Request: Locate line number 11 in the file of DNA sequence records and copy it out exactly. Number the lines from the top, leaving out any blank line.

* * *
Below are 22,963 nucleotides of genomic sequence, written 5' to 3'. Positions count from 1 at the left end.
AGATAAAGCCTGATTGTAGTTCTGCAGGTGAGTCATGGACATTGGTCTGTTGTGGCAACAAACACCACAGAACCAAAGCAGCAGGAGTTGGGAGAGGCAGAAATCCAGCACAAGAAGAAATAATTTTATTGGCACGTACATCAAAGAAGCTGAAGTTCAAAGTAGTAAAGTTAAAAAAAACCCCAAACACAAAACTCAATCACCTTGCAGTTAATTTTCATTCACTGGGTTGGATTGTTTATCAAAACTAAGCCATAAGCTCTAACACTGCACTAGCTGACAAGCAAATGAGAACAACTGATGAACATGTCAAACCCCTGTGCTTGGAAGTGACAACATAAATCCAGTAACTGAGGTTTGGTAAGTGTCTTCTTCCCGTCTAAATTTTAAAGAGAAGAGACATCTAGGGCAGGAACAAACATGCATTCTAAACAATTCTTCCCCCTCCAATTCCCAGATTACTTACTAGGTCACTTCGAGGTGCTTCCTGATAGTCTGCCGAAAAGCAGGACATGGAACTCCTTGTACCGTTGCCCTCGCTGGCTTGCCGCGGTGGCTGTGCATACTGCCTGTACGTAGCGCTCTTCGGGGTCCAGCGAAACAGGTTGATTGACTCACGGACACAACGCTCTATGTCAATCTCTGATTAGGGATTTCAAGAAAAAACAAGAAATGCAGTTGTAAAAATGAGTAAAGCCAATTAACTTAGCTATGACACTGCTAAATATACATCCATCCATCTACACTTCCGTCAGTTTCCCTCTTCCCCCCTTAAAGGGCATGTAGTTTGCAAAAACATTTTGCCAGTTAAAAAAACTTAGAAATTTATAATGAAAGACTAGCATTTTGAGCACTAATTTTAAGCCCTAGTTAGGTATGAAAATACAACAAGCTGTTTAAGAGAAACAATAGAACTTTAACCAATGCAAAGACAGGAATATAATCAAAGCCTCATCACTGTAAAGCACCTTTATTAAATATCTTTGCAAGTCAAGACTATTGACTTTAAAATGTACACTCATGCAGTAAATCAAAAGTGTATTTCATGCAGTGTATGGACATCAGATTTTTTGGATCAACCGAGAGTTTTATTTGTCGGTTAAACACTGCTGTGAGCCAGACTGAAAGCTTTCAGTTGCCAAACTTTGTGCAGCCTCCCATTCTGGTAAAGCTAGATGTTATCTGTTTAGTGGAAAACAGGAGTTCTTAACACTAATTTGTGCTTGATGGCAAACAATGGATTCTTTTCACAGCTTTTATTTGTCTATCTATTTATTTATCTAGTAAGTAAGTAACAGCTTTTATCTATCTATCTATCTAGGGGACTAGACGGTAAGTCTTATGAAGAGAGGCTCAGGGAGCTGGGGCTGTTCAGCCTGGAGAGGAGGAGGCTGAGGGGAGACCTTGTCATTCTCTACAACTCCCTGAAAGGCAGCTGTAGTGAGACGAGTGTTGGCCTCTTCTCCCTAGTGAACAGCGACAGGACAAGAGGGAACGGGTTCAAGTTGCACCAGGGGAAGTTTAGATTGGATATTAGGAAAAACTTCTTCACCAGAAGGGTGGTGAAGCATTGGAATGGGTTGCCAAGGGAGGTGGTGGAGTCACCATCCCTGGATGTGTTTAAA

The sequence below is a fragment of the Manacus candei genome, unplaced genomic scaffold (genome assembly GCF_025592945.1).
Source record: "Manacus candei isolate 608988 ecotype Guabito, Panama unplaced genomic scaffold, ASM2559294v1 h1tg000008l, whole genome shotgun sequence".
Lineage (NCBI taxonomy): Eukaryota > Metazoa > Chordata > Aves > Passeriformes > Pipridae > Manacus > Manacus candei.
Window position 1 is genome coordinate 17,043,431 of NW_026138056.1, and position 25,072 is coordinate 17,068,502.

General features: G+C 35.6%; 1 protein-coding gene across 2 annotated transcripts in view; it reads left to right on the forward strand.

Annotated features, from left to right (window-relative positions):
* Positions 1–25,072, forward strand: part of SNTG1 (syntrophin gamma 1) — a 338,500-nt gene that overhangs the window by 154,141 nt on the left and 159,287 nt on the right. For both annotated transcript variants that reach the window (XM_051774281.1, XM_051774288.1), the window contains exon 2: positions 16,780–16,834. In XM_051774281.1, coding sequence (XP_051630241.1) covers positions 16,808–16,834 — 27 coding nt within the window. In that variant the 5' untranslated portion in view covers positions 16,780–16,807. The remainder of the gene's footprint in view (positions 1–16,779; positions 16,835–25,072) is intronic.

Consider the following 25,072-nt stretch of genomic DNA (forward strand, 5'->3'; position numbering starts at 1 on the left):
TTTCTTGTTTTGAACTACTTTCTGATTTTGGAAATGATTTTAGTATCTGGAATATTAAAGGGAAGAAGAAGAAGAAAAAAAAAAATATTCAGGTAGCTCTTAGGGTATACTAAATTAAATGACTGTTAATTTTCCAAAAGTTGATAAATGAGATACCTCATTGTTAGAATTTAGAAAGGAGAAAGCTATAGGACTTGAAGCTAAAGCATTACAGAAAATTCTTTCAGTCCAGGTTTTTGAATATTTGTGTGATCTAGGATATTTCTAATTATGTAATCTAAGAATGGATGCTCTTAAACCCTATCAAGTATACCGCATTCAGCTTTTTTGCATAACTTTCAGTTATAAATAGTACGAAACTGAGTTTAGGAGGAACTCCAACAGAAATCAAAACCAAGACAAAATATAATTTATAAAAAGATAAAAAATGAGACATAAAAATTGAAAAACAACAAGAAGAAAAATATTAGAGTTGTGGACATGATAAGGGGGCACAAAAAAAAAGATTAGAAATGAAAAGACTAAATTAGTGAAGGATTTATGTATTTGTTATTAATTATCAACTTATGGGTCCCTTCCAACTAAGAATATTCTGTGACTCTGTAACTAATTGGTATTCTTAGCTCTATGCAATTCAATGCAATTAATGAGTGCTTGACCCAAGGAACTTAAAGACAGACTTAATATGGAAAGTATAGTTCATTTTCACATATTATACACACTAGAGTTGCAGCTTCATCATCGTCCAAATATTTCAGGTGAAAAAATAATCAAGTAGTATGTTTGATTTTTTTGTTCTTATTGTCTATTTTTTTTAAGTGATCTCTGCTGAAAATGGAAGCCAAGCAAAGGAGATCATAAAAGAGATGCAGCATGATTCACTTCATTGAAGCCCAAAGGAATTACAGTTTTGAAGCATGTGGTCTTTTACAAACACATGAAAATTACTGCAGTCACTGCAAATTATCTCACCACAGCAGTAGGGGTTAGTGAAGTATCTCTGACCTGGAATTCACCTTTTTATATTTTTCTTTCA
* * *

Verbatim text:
TTTCTTGTTTTGAACTACTTTCTGATTTTGGAAATGATTTTAGTATCTGGAATATTAAAGGGAAGAAGAAGAAGAAAAAAAAAAATATTCAGGTAGCTCTTAGGGTATACTAAATTAAATGACTGTTAATTTTCCAAAAGTTGATAAATGAGATACCTCATTGTTAGAATTTAGAAAGGAGAAAGCTATAGGACTTGAAGCTAAAGCATTACAGAAAATTCTTTCAGTCCAGGTTTTTGAATATTTGTGTGATCTAGGATATTTCTAATTATGTAATCTAAGAATGGATGCTCTTAAACCCTATCAAGTATACCGCATTCAGCTTTTTTGCATAACTTTCAGTTATAAATAGTACGAAACTGAGTTTAGGAGGAACTCCAACAGAAATCAAAACCAAGACAAAATATAATTTATAAAAAGATAAAAAATGAGACATAAAAATTGAAAAACAACAAGAAGAAAAATATTAGAGTTGTGGACATGATAAGGGGGCACAAAAAAAAAGATTAGAAATGAAAAGACTAAATTAGTGAAGGATTTATGTATTTGTTATTAATTATCAACTTATGGGTCCCTTCCAACTAAGAATATTCTGTGACTCTGTAACTAATTGGTATTCTTAGCTCTATGCAATTCAATGCAATTAATGAGTGCTTGACCCAAGGAACTTAAAGACAGACTTAATATGGAAAGTATAGTTCATTTTCACATATTATACACACTAGAGTTGCAGCTTCATCATCGTCCAAATATTTCAGGTGAAAAAATAATCAAGTAGTATGTTTGATTTTTTTGTTCTTATTGTCTATTTTTTTTAAGTGATCTCTGCTGAAAATGGAAGCCAAGCAAAGGAGATCATAAAAGAGATGCAGCATGATTCACTTCATTGAAGCCCAAAGGAATTACAGTTTTGAAGCATGTGGTCTTTTACAAACACATGAAAATTACTGCAGTCACTGCAAATTATCTCACCACAGCAGTAGGGGTTAGTGAAGTATCTCTGACCTGGAATTCACCTTTTTATATTTTTCTTTCA